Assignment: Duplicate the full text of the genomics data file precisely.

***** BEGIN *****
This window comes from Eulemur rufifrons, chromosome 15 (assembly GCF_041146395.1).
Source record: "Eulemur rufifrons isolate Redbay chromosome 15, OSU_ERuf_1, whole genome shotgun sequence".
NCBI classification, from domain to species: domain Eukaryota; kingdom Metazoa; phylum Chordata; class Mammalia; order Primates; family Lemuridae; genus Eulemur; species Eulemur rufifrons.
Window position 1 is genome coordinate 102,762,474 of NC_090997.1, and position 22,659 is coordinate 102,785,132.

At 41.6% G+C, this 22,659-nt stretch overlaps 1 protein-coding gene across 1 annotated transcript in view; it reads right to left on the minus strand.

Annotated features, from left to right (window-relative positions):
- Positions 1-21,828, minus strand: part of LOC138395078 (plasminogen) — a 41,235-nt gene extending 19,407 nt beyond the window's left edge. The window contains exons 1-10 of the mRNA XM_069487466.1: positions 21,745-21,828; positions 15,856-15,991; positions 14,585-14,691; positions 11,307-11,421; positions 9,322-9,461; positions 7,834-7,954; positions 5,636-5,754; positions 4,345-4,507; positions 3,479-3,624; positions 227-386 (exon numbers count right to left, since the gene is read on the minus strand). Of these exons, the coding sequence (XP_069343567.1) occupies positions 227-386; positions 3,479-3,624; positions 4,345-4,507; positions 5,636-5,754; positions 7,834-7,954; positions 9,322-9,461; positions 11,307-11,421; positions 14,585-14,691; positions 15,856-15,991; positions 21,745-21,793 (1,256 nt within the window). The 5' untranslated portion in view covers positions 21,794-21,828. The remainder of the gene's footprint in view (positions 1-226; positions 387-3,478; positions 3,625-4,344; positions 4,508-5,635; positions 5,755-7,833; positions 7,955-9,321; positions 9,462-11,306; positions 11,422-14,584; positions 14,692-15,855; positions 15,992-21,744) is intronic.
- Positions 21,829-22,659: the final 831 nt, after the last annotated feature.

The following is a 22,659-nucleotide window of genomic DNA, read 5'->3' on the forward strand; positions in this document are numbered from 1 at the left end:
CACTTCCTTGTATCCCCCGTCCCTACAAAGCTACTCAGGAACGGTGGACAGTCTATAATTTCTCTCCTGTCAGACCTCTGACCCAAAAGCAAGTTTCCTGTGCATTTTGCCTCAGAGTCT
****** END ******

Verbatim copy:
This window comes from Eulemur rufifrons, chromosome 15 (assembly GCF_041146395.1).
Source record: "Eulemur rufifrons isolate Redbay chromosome 15, OSU_ERuf_1, whole genome shotgun sequence".
NCBI classification, from domain to species: domain Eukaryota; kingdom Metazoa; phylum Chordata; class Mammalia; order Primates; family Lemuridae; genus Eulemur; species Eulemur rufifrons.
Window position 1 is genome coordinate 102,762,474 of NC_090997.1, and position 22,659 is coordinate 102,785,132.

At 41.6% G+C, this 22,659-nt stretch overlaps 1 protein-coding gene across 1 annotated transcript in view; it reads right to left on the minus strand.

Annotated features, from left to right (window-relative positions):
- Positions 1-21,828, minus strand: part of LOC138395078 (plasminogen) — a 41,235-nt gene extending 19,407 nt beyond the window's left edge. The window contains exons 1-10 of the mRNA XM_069487466.1: positions 21,745-21,828; positions 15,856-15,991; positions 14,585-14,691; positions 11,307-11,421; positions 9,322-9,461; positions 7,834-7,954; positions 5,636-5,754; positions 4,345-4,507; positions 3,479-3,624; positions 227-386 (exon numbers count right to left, since the gene is read on the minus strand). Of these exons, the coding sequence (XP_069343567.1) occupies positions 227-386; positions 3,479-3,624; positions 4,345-4,507; positions 5,636-5,754; positions 7,834-7,954; positions 9,322-9,461; positions 11,307-11,421; positions 14,585-14,691; positions 15,856-15,991; positions 21,745-21,793 (1,256 nt within the window). The 5' untranslated portion in view covers positions 21,794-21,828. The remainder of the gene's footprint in view (positions 1-226; positions 387-3,478; positions 3,625-4,344; positions 4,508-5,635; positions 5,755-7,833; positions 7,955-9,321; positions 9,462-11,306; positions 11,422-14,584; positions 14,692-15,855; positions 15,992-21,744) is intronic.
- Positions 21,829-22,659: the final 831 nt, after the last annotated feature.

The following is a 22,659-nucleotide window of genomic DNA, read 5'->3' on the forward strand; positions in this document are numbered from 1 at the left end:
CACTTCCTTGTATCCCCCGTCCCTACAAAGCTACTCAGGAACGGTGGACAGTCTATAATTTCTCTCCTGTCAGACCTCTGACCCAAAAGCAAGTTTCCTGTGCATTTTGCCTCAGAGTCT